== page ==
After the Mouse King is killed, and whisked away off stage, Clara and her Nutcracker are taken to the beautiful land of snow in a moving golden sleigh pushed by Uncle Drosselmeyer. The effect of snow falling from the rafters was the extra touch during the snowflake dance that made you feel like you’ve entered another world. And the Los Angeles Ballet, with set design by Catherine Kanner, continued this whimsy with dramatic icicle head pieces and long iridescent skirts that sparkled in the light. The dance of the snowflakes, a milestone casting for any aspiring ballerina, remains quite simple in its execution by challenging the body in its duration and longevity. The dance of the snowflakes mimicked the fall of snow, having moments of lull and coasting through the air, until a gust blows and swirls a snowflake into a frenzy of exciting leaps and bounds. It’s with this mimicry that we begin to understand the dreamland, and this is made more apparent by Los Angeles Ballet upon the introduction of Marie, played by Kate Inoue.

Each ballet across the world seems to have a different imagination of The Palace of the Dolls, and the Dolby Theater stage was transformed into a Palace by the Sea for the grand entrance of all of Clara’s dolls come to life. Marie, or traditionally known as The Sugar Plum Fairy, directly reflected Clara’s costuming in a simple off white gown with red satin details. Marie, likewise, wore an off white tutu with three large red satin bows down her torso. The simple decision of costuming, by Mikael Melbye, really honed in on the idea that Clara is dreaming by reflecting her costuming. In Act II, Scene One we are introduced to the Spanish, Arabian, Russian, Harlequin and Columbine, and the Sunflower dances. By far, the crowd pleaser of the evening was the Russian dancers, played by Cesar Ramirez Castellano, Ryo Araki, and Jacob Soltero. The three men defied gravity all together, while the audience broke out into a rhythmic clap of celebration! Feeling the power of community through dance, is perhaps the only true attribute of a ballet to begin with. And while we had a sense of awe with the Arabian dancers, and a sense of play with the Harlequin dancers, it’s that interactive choreography that breaks the wall between audience and dancer, between what is a dream and what is reality. In the dance of the Sunflowers, we were introduced by another show stopper, the Rose played by Petra Conti, who remains LAB’s only female principal artist. The Sunflowers and Rose were another showstopper in the Palace of the Dolls by engaging us with their stamina and ease rather than complicated footwork and quick staging. The long petaled skirts and bonnets were muted in earth colors and tones rather than the usual bright flashy costumes of the past. It all became so easy on the eyes, and incredibly calming and enjoyable to sit back, take it all in, and watch.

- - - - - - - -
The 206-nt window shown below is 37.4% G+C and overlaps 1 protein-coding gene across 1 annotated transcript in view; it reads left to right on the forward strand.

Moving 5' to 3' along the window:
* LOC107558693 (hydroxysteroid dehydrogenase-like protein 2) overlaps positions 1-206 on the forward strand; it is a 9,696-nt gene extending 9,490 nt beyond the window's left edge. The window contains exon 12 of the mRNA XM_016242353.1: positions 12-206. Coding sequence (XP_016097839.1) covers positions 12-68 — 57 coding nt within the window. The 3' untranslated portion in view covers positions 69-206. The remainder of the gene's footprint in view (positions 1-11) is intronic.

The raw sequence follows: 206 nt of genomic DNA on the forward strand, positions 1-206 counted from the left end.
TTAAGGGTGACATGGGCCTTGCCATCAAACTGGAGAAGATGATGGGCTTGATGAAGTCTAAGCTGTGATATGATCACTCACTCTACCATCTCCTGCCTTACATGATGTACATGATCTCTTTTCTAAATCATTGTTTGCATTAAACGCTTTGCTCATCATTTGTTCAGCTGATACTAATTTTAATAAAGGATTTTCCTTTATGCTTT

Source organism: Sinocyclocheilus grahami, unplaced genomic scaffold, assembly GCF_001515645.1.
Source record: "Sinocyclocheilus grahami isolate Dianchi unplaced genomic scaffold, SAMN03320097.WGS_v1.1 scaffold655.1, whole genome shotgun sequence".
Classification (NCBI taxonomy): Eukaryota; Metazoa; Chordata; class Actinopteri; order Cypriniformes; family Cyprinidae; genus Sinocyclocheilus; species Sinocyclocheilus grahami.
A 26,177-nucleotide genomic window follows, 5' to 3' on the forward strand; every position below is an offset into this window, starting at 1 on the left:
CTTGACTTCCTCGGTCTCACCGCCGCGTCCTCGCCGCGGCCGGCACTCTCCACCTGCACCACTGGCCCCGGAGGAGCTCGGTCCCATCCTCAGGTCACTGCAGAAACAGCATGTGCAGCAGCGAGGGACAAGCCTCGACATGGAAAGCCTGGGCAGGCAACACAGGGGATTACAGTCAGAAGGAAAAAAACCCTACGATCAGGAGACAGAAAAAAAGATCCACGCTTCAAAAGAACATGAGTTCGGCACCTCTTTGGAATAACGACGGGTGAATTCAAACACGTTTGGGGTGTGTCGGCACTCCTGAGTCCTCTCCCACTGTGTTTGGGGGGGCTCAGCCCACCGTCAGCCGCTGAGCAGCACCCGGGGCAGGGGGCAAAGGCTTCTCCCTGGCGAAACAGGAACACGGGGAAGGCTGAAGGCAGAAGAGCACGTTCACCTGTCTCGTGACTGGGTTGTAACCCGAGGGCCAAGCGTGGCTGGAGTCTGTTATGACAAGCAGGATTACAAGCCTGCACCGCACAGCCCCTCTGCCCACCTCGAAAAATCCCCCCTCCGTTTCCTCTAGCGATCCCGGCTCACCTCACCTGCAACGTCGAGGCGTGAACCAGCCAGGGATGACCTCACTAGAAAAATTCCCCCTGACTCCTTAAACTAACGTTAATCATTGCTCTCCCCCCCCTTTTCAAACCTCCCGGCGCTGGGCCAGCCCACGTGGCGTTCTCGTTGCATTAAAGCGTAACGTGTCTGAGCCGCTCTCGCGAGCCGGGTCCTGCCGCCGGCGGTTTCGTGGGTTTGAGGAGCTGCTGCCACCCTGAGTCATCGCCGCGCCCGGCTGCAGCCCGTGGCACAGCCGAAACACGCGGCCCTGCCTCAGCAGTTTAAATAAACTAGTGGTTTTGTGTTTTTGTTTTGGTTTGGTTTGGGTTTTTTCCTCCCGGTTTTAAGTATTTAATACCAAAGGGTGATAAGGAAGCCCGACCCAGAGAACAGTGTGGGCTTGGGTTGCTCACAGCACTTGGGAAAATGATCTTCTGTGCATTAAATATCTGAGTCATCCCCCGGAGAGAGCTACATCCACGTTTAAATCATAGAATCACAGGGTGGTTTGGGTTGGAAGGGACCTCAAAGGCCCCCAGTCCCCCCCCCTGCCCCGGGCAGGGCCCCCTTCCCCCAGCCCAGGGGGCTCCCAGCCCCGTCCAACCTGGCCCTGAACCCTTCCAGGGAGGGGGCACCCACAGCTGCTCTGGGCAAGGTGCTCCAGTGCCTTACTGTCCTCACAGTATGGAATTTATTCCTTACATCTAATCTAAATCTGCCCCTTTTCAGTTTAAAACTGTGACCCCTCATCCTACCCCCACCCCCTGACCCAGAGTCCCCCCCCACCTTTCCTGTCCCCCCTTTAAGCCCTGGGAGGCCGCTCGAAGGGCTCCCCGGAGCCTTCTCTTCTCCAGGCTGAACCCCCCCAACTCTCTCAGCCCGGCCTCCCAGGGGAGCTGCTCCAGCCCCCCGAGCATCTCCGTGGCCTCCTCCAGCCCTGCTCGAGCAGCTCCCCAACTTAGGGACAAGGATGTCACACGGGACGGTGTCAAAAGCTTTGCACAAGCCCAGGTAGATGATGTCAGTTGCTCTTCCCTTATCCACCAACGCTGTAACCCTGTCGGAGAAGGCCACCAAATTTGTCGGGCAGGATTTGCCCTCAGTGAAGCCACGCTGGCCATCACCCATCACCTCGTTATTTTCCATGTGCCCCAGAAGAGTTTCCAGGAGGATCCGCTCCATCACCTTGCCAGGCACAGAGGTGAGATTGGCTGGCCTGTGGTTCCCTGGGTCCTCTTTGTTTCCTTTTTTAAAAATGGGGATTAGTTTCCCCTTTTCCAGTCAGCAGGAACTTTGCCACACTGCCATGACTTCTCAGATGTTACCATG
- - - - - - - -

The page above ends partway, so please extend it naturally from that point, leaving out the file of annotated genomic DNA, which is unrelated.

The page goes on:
Los Angeles Ballet - Petra Conti in The Nutcracker - Photo by Reed Hutchinson

Los Angeles Ballet – Petra Conti in The Nutcracker – Photo by Reed Hutchinson

And as Act II, scene two opens with Clara on the floor, her parents come in to see that she’s fallen asleep. Upon lifting her back into her own bed, the drums desist, and Clara quickly sits up, eyes wide, mouth gaping, and we wonder if it was in fact a dream or real. The Nutcracker has continued to defy audiences since its premier in 1892, and has been revisited, reconceptualized, and remains relevant to the spirit of Christmas and the holidays today. Los Angeles Ballet was able to tweak and modify the original story in a playful and simple way that continued to delight and surprise. If this is anything like what we have to look forward to under Melissa Barak’s direction, then audiences are in for a real treat this 2023 season.

For more information about Los Angeles Ballet, please visit their website.

Written by Grace Courvoisier for LA Dance Chronicle.

Featured image: Los Angeles Ballet – Kate Inoue and Santiago Paniaqua in The Nutcracker – Photo by Reed Hutchinson